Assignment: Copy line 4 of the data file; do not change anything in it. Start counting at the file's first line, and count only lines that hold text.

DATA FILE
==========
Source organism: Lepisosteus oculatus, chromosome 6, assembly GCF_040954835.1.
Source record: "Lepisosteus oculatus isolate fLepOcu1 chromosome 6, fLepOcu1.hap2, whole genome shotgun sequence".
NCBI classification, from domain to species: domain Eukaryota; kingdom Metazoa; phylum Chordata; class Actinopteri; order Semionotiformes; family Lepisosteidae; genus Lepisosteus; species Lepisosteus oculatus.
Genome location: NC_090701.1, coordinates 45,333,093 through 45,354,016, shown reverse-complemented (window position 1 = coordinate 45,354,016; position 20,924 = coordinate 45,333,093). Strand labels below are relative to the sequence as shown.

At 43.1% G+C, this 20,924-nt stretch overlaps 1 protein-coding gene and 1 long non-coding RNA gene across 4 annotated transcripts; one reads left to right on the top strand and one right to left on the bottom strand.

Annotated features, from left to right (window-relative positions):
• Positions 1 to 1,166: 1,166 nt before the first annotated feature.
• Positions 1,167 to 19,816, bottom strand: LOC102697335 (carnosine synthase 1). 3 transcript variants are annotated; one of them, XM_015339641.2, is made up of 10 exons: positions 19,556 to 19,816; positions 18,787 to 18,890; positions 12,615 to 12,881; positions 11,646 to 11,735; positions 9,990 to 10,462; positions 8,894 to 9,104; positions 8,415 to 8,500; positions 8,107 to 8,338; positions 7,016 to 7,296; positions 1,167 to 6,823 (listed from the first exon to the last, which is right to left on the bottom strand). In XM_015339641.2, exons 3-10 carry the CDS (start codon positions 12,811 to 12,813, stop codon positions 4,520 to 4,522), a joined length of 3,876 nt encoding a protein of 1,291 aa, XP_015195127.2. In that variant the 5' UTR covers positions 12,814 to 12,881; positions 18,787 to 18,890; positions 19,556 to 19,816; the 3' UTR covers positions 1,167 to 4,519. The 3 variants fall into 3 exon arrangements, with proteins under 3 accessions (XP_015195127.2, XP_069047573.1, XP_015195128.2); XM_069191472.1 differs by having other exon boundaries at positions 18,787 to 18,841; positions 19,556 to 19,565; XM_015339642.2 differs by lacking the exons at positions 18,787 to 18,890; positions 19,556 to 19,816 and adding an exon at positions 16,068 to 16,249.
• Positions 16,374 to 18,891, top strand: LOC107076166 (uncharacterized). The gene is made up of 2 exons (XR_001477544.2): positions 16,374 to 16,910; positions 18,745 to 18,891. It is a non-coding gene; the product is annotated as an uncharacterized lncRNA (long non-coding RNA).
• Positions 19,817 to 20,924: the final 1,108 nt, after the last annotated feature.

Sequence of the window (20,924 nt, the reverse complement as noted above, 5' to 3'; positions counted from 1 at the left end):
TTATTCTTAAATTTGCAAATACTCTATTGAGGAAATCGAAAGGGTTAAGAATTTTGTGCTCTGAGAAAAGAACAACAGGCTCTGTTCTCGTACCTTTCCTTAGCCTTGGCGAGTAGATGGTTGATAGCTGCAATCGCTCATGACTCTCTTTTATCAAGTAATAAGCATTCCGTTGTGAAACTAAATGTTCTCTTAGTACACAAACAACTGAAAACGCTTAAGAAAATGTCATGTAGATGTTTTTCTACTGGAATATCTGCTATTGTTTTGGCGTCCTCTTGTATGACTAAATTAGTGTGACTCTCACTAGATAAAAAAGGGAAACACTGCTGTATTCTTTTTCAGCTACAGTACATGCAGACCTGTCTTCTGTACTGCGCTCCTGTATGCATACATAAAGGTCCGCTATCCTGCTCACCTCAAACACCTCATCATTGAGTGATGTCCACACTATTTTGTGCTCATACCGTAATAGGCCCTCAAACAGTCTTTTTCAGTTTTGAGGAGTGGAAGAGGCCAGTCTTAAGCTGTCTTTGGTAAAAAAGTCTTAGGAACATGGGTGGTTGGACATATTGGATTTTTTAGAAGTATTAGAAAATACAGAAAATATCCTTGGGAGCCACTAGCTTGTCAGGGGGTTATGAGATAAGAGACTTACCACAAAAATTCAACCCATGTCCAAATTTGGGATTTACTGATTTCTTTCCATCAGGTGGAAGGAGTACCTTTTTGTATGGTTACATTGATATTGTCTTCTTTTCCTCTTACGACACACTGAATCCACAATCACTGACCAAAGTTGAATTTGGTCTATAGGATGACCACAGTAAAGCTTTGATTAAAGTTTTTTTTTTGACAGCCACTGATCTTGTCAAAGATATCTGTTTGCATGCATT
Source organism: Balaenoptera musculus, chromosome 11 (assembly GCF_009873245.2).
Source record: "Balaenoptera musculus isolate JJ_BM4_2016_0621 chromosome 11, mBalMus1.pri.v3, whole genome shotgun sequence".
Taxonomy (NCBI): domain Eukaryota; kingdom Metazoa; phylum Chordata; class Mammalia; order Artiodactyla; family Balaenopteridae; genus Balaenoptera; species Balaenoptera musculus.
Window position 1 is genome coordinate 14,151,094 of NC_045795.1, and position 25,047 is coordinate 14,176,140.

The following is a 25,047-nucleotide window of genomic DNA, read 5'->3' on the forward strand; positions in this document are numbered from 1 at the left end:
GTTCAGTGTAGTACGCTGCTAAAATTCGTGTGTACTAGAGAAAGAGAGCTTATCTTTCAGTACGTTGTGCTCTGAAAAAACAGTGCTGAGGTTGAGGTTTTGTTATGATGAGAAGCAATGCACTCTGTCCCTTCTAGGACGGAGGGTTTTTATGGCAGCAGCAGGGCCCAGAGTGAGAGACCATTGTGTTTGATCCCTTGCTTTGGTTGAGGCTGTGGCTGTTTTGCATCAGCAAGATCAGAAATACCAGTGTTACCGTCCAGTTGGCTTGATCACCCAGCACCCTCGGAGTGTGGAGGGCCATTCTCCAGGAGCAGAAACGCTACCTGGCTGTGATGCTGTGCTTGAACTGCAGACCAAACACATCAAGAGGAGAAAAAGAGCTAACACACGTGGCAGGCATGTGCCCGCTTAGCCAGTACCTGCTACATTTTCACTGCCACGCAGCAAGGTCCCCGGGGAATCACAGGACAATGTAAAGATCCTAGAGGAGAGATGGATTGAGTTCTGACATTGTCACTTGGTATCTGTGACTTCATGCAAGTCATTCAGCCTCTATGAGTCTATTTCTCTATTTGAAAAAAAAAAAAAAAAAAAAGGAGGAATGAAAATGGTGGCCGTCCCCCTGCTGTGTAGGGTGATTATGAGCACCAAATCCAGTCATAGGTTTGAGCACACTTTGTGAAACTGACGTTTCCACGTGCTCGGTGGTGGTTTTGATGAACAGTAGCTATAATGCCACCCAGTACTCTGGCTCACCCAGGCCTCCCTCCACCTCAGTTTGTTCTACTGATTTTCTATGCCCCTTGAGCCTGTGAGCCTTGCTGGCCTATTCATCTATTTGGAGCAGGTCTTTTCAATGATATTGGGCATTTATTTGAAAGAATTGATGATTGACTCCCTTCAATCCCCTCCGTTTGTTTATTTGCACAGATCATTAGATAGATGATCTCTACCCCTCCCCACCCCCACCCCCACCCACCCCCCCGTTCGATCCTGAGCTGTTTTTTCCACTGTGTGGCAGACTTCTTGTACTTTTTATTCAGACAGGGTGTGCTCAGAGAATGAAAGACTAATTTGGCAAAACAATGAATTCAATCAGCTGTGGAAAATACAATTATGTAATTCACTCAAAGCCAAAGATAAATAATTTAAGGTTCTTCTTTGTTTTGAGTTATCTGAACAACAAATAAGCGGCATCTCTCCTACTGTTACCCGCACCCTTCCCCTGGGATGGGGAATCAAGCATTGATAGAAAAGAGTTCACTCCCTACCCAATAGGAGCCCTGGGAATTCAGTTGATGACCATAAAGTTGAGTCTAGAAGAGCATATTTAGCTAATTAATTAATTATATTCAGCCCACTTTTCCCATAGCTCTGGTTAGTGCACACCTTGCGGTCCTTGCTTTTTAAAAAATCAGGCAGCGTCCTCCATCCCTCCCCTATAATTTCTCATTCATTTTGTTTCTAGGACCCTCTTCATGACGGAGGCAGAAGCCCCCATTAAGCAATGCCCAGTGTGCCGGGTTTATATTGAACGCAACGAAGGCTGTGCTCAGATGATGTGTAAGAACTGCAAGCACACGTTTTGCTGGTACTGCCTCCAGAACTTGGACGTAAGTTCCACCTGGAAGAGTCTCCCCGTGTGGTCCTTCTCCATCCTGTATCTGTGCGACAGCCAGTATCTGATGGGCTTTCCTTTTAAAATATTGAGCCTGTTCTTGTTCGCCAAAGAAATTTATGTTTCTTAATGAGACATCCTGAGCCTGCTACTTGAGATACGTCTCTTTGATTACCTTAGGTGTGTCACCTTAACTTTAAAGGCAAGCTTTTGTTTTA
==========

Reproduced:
Genome location: NC_090701.1, coordinates 45,333,093 through 45,354,016, shown reverse-complemented (window position 1 = coordinate 45,354,016; position 20,924 = coordinate 45,333,093). Strand labels below are relative to the sequence as shown.